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Zelda: A Link to the Past can now be compiled on Windows and Nintendo Switch

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The Legend of Zelda: A Link to the Past is one of the most beloved video games of all time, and for many it’s their favorite in the franchise. Now, thanks to a programmer on Github who goes by Snesrev, the game has been reverse-engineered, opening up the possibility of Link to the Past on other platforms, like Sega's 32X or the Sony Playstation. This reimplementation of Link to the Past is written in C and contains an astonishing 80,000 lines of code.

This version is also content complete, with all the same levels, enemies, and puzzles that fans of the original game will remember. In its current state, the game requires the PPU and DSP libraries from LakeSNES, a fast SNES emulator with a number of speed optimizations that make the game run faster and smoother than ever before. Breaking from the LakeSNES dependency, which allows for compatibility on modern operating systems, would allow the code to be built for retro hardware. It also offers one of the craziest features I have seen in a long time; the game can run the original machine code alongside the reverse-engineered C implementation. This works by creating a save-state on both versions of the game after every frame of gameplay, comparing their state and proving that the reimplementation works.

The project would not be possible without Zelda 3 JP disassembly, a project that dumps the rom into raw assembly code, and other sources that documented function names and variables. Unfortunately we were unable to find a homepage for the disassembly project. However, with this head start, Snesrev was able to get a better understanding of how the original game was put together, and to make sure that the reimplementation is as accurate as possible. Of course, creating a clone of such a complex game is no small feat, and Snesrev now works alongside 19 other contributors.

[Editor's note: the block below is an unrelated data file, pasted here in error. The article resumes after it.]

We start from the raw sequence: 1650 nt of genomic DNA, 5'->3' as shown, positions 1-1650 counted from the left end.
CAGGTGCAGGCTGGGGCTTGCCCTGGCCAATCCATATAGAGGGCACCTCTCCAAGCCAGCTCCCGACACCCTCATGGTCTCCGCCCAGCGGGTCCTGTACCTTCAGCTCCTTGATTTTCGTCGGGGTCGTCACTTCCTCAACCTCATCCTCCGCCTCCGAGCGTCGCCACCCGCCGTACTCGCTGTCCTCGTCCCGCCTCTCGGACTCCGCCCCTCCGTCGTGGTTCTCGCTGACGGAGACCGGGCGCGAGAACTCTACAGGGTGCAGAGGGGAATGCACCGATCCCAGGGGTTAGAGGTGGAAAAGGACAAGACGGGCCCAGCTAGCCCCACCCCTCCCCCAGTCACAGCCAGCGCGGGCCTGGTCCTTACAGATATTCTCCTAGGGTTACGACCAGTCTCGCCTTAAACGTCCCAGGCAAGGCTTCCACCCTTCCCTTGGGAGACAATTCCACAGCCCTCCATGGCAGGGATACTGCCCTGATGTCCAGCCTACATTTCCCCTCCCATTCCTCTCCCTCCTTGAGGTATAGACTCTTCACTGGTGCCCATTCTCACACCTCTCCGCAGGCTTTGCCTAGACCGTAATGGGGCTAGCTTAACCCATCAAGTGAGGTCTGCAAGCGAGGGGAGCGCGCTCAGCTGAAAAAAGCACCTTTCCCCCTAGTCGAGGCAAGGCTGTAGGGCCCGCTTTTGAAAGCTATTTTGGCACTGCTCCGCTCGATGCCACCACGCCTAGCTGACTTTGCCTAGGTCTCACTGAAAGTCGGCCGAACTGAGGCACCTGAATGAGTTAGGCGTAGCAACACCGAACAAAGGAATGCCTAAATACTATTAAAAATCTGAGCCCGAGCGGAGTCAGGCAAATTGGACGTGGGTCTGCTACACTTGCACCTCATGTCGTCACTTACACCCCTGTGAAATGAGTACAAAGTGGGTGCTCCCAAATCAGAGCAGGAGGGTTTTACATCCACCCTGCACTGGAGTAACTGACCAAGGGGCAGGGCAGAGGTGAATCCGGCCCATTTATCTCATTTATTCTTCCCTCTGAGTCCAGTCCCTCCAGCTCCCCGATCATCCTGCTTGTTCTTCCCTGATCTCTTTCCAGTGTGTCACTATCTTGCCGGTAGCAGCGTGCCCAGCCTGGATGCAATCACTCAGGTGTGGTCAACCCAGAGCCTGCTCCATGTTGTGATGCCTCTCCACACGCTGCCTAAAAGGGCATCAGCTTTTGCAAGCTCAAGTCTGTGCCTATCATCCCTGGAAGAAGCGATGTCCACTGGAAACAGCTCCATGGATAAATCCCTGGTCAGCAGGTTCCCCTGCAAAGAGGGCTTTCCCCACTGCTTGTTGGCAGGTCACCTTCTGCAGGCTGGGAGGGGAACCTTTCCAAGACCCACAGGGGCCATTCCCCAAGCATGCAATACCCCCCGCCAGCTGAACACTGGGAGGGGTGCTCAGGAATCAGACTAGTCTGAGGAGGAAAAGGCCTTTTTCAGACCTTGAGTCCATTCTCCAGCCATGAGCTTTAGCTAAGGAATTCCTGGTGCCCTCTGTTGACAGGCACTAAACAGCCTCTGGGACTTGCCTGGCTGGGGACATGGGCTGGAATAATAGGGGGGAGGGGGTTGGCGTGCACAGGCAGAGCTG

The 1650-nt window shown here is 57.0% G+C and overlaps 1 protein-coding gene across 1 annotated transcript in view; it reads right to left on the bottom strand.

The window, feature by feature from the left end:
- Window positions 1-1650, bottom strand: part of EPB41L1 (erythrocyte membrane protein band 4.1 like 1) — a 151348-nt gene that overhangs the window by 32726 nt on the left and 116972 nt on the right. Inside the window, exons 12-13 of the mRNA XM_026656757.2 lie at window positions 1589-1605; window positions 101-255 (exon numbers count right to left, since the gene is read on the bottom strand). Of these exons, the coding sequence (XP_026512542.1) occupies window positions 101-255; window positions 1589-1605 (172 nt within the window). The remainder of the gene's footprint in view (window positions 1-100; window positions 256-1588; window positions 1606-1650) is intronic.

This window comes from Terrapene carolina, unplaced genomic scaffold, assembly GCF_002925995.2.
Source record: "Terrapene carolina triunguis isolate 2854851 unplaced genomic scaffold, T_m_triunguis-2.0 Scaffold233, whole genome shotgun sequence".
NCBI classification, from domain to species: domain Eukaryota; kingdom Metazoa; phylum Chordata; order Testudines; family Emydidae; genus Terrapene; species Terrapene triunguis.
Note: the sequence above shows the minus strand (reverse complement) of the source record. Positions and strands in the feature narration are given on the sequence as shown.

Despite the immense amount of work that went into this project, the result is brilliant. Not only does the game play just like the original, it also includes a number of new features that were not present in the original. For example, the game now supports pixel shaders, which allow for even more stunning visuals. It also supports widescreen aspect-ratios, giving players a wider field of view, making the game even more immersive on modern displays.

A shot of Hyrule in widescreen from the Nintendo Switch port of Link to the Past

Another new feature of this reimplementation is the higher quality world map. The new map is much more detailed and gives players a better sense of the world they are exploring. The game also gains a secondary item slot accessed with the 'X' button, allowing players to switch items more quickly and easily. And, with the ability to switch current items using the L/R, you don't have to waste time flipping back and forth to your inventory screen. Additionally, the game supports MSU audio tracks, where the DSP chip in the SNES is replaced by a modern synthesizer. You can hear the enhanced soundtrack below.

This reverse engineered clone of A Link to the Past is a masterpiece and the amount of time, effort, and talent that went into creating this is simply astonishing. Not only does the game play just like the original, but it also includes a number of new features that make it even more enjoyable to play. Currently, the code supports building on Windows, Mac, Linux, and Nintendo Switch, but there's nothing stopping a savvy coder from getting this to run in places where it never belonged. How about an enhanced Atari Jaguar CD port? A Sega Genesis demake? A "definitive edition" for the Sega CD/32X? It's a real possibility now.

Correction: In the original publication of this article, we reported the lead dev for this project to be a github user called xander-haj. After hearing from xander-haj, we've learned the project leader is Snesrev (Github)

Source: GitHub

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